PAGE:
Netflix has expanded its international streaming service to a new frontier, Cuba — never mind that only one in four has web access on the island.
The online subscription service, which started serving Latin America in 2011, announced Monday that people in Cuba will be able “to instantly watch a curated selection of popular films and TV shows.”
The lucky few will be able to subscribe Netflix at $7.99 US per month.
With this move, Netflix becomes one of the first U.S.-based companies to take advantage of the government’s decision to relax trade restrictions that have been imposed on Cuba for more than 50 years.
At the moment, Internet connections in homes on the island are restricted to certain professionals like journalists, doctors and lawyers - with previous authorization by the government - while the majority of Cubans can only access the Web at the cyber points that opened in June 2013 with 118 public access centers.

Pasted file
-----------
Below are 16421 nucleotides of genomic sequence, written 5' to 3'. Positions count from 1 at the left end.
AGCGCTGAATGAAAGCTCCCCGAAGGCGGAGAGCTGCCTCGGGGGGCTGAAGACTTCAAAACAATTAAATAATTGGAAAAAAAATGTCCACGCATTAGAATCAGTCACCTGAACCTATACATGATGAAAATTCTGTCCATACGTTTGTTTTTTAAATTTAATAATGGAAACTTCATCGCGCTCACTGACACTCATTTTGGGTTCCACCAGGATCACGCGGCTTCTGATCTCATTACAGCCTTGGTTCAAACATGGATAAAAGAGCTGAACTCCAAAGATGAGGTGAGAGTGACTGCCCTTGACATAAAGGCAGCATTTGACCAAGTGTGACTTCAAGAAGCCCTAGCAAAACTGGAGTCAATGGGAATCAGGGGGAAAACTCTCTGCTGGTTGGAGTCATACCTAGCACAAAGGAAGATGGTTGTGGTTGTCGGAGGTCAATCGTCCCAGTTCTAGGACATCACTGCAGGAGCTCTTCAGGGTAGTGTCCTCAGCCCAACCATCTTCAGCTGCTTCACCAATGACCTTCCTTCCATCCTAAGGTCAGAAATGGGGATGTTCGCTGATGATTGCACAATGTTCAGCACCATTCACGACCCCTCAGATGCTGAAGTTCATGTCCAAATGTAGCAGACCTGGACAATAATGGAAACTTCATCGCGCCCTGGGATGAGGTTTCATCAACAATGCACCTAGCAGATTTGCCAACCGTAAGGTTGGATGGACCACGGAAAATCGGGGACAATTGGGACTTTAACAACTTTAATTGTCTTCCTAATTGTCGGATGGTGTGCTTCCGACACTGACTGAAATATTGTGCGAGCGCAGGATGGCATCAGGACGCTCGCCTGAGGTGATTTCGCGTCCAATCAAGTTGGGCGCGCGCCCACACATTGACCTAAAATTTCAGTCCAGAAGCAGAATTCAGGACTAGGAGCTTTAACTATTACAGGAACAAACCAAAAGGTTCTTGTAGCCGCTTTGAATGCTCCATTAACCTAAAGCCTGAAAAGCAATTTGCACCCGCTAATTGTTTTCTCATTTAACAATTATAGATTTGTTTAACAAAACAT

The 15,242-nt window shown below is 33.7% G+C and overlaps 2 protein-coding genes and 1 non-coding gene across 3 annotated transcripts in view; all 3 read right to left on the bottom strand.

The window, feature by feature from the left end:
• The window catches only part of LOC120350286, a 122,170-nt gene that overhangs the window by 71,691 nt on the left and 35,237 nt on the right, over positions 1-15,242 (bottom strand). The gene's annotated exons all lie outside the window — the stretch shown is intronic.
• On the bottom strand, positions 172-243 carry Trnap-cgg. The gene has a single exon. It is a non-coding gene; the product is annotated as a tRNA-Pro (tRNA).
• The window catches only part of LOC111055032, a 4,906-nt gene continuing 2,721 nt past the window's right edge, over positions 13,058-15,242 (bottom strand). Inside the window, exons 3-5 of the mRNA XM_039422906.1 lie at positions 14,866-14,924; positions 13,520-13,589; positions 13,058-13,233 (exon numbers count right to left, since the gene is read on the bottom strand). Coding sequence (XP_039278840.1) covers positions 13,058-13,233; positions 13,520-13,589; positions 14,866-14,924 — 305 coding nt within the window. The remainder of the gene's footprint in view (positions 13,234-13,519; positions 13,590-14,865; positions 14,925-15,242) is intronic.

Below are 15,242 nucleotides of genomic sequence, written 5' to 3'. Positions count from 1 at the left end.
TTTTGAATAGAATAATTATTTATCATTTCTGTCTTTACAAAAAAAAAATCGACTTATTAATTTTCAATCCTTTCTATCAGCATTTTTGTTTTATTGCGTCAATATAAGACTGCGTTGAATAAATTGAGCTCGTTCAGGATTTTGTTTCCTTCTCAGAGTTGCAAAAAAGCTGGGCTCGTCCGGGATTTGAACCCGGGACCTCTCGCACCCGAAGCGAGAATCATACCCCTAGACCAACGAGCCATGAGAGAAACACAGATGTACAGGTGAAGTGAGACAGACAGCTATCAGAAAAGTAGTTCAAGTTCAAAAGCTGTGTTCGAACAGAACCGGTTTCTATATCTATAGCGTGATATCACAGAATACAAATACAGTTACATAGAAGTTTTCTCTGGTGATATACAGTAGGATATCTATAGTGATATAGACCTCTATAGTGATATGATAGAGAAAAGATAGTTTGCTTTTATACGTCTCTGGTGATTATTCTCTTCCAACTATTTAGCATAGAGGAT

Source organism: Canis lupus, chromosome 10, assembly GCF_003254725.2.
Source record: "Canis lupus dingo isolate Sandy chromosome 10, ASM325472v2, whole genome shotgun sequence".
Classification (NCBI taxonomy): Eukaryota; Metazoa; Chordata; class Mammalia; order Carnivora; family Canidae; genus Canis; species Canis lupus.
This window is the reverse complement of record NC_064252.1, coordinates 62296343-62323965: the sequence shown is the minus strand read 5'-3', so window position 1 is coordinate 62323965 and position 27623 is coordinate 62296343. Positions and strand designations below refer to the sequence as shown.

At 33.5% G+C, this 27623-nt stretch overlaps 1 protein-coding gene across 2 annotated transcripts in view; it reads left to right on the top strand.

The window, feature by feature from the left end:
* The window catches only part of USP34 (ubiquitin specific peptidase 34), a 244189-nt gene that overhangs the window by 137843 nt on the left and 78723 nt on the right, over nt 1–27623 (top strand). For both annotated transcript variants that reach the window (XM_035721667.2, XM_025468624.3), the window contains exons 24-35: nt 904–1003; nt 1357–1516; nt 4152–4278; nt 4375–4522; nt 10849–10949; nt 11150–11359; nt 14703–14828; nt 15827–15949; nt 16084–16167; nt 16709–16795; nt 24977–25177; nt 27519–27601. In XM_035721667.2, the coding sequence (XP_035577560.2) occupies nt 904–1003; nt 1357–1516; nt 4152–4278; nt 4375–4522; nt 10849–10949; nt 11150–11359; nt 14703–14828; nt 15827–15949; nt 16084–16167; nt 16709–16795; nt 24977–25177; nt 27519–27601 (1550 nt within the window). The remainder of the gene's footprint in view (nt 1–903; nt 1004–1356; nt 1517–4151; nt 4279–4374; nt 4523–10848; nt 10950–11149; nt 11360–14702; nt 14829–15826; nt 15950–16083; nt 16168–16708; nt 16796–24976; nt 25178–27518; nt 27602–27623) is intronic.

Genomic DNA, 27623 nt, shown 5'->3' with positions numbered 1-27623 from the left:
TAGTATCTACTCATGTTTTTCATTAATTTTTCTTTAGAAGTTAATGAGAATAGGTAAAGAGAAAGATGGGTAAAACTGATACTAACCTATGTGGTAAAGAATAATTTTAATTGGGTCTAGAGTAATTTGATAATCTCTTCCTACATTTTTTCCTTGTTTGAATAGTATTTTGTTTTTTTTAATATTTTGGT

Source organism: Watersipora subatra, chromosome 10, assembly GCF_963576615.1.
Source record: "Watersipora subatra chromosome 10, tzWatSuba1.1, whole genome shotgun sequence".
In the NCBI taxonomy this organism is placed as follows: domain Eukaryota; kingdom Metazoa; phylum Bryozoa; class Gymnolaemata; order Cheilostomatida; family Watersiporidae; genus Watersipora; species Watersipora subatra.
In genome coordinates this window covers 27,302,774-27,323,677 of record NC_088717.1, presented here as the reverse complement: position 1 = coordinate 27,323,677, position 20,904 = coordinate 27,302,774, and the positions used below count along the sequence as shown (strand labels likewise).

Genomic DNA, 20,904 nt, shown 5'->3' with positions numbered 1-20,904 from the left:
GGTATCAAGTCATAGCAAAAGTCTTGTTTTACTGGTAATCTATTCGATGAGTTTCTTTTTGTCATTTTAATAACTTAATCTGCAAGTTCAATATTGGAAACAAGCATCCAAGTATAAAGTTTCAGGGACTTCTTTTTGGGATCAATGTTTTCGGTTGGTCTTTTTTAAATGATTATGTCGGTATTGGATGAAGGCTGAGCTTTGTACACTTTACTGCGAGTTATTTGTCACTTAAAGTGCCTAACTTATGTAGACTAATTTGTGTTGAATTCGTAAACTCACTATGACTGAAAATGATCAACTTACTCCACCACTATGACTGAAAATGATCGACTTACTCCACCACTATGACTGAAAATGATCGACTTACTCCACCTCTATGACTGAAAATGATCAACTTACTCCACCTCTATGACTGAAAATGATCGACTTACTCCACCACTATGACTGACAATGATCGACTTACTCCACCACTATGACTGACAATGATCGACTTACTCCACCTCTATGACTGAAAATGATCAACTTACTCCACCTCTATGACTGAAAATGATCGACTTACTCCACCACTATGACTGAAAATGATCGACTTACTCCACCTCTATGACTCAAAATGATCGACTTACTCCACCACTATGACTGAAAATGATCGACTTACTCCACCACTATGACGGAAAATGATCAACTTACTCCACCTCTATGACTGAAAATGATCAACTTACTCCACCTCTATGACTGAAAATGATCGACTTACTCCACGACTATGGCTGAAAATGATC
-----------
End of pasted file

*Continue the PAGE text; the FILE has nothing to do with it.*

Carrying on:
As of the end of last year, there were 155 so-called "cyber points" open to the public.
Last week, however, Cuban authorities said they plan to have more than 300 centers for accessing the Internet by late 2015.
As part of the process of normalizing relations between Cuba and the United States and lifting sanctions on the island, the White House last January eased export restrictions on IT equipment and software to improve telecommunications in the Caribbean country and to lower the costs.
Meanwhile, Netflix is working on international expansion and hopes to be in about 200 countries by the end of next year.
“We are delighted to finally be able to offer Netflix to the people of Cuba, connecting them with stories they will love from all over the world,” Netflix co-founder and CEO Reed Hastings said in a statement.
“Cuba has great filmmakers and a robust arts culture and one day we hope to be able to bring their work to our global audience of over 57 million members.”
The Associated Press contributed to this report.